Guardiola must make City champions of Europe to seal immortality

Manchester City’s obliteration of Sporting is the latest evidence of the ruthless winning machine the manager has built

"No man is truly great who is great only in his lifetime. The test of greatness is the page of history" – William Hazlitt.

For Pep Guardiola the question is: does he need to overcome a so-far fatal flaw of overthinking selection and win the Champions League for Manchester City in order to be ranked in the all-time managerial pantheon?

Or does a CV that already includes two Champions League titles with Barcelona and three Premier League titles and a domestic treble for City make a nonsense of the debate?

This is the fascination as his team roll through another Champions League campaign which, if it ends in triumph, will surely finally silence his naysayers.

City's 5-0 obliteration of Sporting on Tuesday was the latest evidence of the ruthless winning machine Guardiola has built. He is assured of a place in the Premier League managers' hall of fame, but the doubters put an asterisk next to the Barcelona Champions League wins because he was able to select Lionel Messi.

The thinking is that if you take away arguably the best footballer of all time then Guardiola is a manager with a self-defeating inability to stop tinkering when it truly counts, a flaw that proved costly in May's Champions League final defeat by Chelsea. Then Guardiola's XI became a collector's item for not including his first-choice holding midfielder, Rodri, or Fernandinho. The exclusion of João Cancelo, his playmaking full-back, was a puzzle too.

Another selection oddity came when he dropped his kingpin creative force Kevin De Bruyne for the Champions League quarter-final first leg at Tottenham in 2019. End result: no away goal – the method by which City were eliminated after a 4-4 aggregate draw.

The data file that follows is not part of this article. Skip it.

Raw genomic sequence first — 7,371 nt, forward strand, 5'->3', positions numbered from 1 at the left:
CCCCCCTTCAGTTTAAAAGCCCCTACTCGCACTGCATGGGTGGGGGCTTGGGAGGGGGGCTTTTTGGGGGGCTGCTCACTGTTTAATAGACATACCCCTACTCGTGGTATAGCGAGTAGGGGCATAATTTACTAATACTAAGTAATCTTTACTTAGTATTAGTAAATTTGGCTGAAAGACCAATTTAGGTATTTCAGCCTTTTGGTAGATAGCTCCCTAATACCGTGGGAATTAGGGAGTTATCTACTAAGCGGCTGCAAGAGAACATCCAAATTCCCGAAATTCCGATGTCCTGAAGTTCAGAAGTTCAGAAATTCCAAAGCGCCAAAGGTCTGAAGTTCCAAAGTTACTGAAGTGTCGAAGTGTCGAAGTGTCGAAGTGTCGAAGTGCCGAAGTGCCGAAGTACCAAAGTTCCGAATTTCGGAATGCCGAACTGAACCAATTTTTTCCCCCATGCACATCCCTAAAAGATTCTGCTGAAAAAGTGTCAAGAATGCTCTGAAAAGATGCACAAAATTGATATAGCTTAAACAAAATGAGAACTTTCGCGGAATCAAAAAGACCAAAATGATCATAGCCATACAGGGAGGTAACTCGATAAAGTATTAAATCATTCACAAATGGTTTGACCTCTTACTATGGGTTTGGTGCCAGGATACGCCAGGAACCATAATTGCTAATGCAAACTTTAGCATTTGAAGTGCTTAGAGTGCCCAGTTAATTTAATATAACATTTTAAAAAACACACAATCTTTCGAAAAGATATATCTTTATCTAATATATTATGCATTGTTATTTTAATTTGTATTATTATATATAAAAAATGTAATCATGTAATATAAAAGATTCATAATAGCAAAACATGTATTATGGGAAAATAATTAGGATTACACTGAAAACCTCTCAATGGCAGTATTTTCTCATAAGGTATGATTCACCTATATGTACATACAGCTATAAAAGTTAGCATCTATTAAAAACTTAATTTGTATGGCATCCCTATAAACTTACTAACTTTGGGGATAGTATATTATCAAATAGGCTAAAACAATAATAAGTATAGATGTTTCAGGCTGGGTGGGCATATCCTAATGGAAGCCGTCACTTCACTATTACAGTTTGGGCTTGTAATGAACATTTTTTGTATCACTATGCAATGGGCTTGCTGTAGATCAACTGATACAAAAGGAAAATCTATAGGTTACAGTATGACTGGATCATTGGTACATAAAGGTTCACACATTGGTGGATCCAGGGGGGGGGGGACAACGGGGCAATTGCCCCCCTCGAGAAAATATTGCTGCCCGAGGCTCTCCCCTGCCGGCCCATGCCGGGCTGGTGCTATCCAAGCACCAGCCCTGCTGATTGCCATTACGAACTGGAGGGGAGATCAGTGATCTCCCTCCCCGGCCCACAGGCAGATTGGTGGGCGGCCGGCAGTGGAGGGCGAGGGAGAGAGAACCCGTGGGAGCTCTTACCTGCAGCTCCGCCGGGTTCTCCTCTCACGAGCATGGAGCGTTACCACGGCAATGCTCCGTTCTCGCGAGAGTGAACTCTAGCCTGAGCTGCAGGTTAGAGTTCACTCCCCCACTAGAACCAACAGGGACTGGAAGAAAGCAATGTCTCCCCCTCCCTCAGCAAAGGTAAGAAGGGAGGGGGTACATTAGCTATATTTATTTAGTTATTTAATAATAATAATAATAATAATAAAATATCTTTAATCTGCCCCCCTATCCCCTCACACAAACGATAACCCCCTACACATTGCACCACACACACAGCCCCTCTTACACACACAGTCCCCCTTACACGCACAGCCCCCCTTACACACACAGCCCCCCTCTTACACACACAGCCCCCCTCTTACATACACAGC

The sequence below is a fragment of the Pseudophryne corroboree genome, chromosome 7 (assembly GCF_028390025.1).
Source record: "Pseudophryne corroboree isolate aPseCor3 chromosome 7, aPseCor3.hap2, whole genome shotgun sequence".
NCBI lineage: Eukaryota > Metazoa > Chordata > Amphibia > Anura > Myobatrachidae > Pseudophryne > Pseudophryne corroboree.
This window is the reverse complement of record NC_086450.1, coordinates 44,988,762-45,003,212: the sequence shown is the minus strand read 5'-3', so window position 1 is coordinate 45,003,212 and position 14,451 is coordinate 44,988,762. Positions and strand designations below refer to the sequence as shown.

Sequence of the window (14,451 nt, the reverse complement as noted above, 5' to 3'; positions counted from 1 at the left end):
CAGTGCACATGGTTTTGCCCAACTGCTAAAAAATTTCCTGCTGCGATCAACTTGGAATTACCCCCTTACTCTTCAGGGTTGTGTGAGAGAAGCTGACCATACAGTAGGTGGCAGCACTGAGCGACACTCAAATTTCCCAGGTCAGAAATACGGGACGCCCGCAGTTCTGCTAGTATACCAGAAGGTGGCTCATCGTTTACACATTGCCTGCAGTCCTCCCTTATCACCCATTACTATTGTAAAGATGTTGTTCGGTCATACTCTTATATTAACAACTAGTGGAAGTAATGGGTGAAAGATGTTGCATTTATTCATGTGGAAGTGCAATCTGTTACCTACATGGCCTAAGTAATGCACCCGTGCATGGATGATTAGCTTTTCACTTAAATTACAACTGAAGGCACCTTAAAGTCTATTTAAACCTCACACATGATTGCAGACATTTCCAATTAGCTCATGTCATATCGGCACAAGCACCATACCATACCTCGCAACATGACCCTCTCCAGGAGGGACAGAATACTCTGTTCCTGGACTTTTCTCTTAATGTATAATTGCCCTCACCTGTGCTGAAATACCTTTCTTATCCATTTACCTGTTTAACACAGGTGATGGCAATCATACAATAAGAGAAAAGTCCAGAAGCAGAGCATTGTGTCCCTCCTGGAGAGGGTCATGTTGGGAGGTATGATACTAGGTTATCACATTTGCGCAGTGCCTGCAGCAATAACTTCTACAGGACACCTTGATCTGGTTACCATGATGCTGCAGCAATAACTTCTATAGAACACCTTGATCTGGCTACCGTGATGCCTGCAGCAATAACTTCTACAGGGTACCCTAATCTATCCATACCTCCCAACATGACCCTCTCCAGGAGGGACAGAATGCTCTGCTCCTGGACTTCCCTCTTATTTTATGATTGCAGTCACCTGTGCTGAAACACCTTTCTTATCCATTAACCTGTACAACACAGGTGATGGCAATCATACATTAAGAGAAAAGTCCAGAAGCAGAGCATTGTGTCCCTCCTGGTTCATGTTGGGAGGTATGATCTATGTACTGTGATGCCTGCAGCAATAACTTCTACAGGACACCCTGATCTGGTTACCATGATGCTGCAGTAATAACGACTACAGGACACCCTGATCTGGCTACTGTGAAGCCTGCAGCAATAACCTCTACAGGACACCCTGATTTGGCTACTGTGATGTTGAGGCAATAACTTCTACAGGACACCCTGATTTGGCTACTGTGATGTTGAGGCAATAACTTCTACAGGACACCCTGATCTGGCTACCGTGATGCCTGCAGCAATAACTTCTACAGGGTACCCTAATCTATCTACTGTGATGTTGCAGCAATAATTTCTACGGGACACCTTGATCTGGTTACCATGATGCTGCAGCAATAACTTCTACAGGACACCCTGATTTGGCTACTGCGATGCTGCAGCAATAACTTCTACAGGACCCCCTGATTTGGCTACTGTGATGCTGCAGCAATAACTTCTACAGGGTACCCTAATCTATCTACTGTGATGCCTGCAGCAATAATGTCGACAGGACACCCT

Rampant night

Has he learned from these selection faux pas? That is the question now that Guardiola's team are a virtual shoo-in for a quarter-final berth after their rampant night in Lisbon.

Afterwards at Estádio José Alvalade, Guardiola emphasised, as he likes to, that there can be no guarantees. But his squad are the Champions League favourites for a reason, and no opponent will wish to be drawn against them.

Just as clear is the bigger-picture stuff he points to when the question of him not having claimed the Champions League with City is put to him: that the fact his side are always “there” as contenders for the big prizes should be the true measure of his achievements for the club .

One way of assessing what Guardiola constructs at City is the length of his tenure. In the summer it will be six years since he replaced Manuel Pellegrini. A half-decade and more at any elite club in today's boom-and-bust managerial merry-go-round is a relative aeon and casts Guardiola as a throwback to the all-powerful manager who serially accumulates silverware.

The last of these was Arsène Wenger, who four years ago ended a 22-year tenure at Arsenal, his exit written up as the final sighting of the phenomenon of the manager who sticks around long enough at a club to create his own, gilded era. Another example, of course, was Alex Ferguson, who started at Manchester United in 1986 and exited in 2013 after 13 titles and two Champions League victories.

Guardiola insists he will not remain at City as long as Ferguson did across town. He may not need to because he seems intent on piling up trophies at dizzying speed. Whereas Ferguson needed seven years to claim his first league title at United, Guardiola took two.

First crown

Guardiola, like Ferguson, successfully defended that first crown and his three titles have come in fewer seasons than United’s first under Ferguson. The latter, though, walked into a club in serious disarray and required time to bring it under his control, and he remains the manager par excellence: a one-off genius.

Although Guardiola took over a team that had been champions only two years before, his relentless pursuit of excellence is certainly Fergusonian. The kind of performance they put in against Sporting, champions of Portugal, has become par for the course.

But the bar set by Guardiola for his side should not be taken for granted. Under him City are occupying rarefied air but the stratosphere has yet to be reached. A team featuring the glittering talents of De Bruyne, Rodri, Cancelo, Phil Foden, Bernardo Silva, Kyle Walker, Rúben Dias and Ederson have to become champions of Europe to seal immortality. Lead them there and Guardiola will join them. Fail and the question may linger about just how great he is.

– Guardian

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